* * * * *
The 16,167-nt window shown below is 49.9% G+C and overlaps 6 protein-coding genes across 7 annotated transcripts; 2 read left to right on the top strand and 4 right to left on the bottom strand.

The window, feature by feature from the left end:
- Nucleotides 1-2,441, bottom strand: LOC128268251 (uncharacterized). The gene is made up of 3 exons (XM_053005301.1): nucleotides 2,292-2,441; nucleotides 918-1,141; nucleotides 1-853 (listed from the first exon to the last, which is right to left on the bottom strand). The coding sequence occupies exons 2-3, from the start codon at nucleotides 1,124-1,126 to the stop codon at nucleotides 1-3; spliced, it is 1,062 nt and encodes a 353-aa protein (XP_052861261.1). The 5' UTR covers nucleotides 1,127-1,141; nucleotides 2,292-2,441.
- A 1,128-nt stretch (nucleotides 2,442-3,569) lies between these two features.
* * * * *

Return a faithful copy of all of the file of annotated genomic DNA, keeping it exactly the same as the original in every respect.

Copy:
The 16,167-nt window shown below is 49.9% G+C and overlaps 6 protein-coding genes across 7 annotated transcripts; 2 read left to right on the top strand and 4 right to left on the bottom strand.

The window, feature by feature from the left end:
- Nucleotides 1-2,441, bottom strand: LOC128268251 (uncharacterized). The gene is made up of 3 exons (XM_053005301.1): nucleotides 2,292-2,441; nucleotides 918-1,141; nucleotides 1-853 (listed from the first exon to the last, which is right to left on the bottom strand). The coding sequence occupies exons 2-3, from the start codon at nucleotides 1,124-1,126 to the stop codon at nucleotides 1-3; spliced, it is 1,062 nt and encodes a 353-aa protein (XP_052861261.1). The 5' UTR covers nucleotides 1,127-1,141; nucleotides 2,292-2,441.
- A 1,128-nt stretch (nucleotides 2,442-3,569) lies between these two features.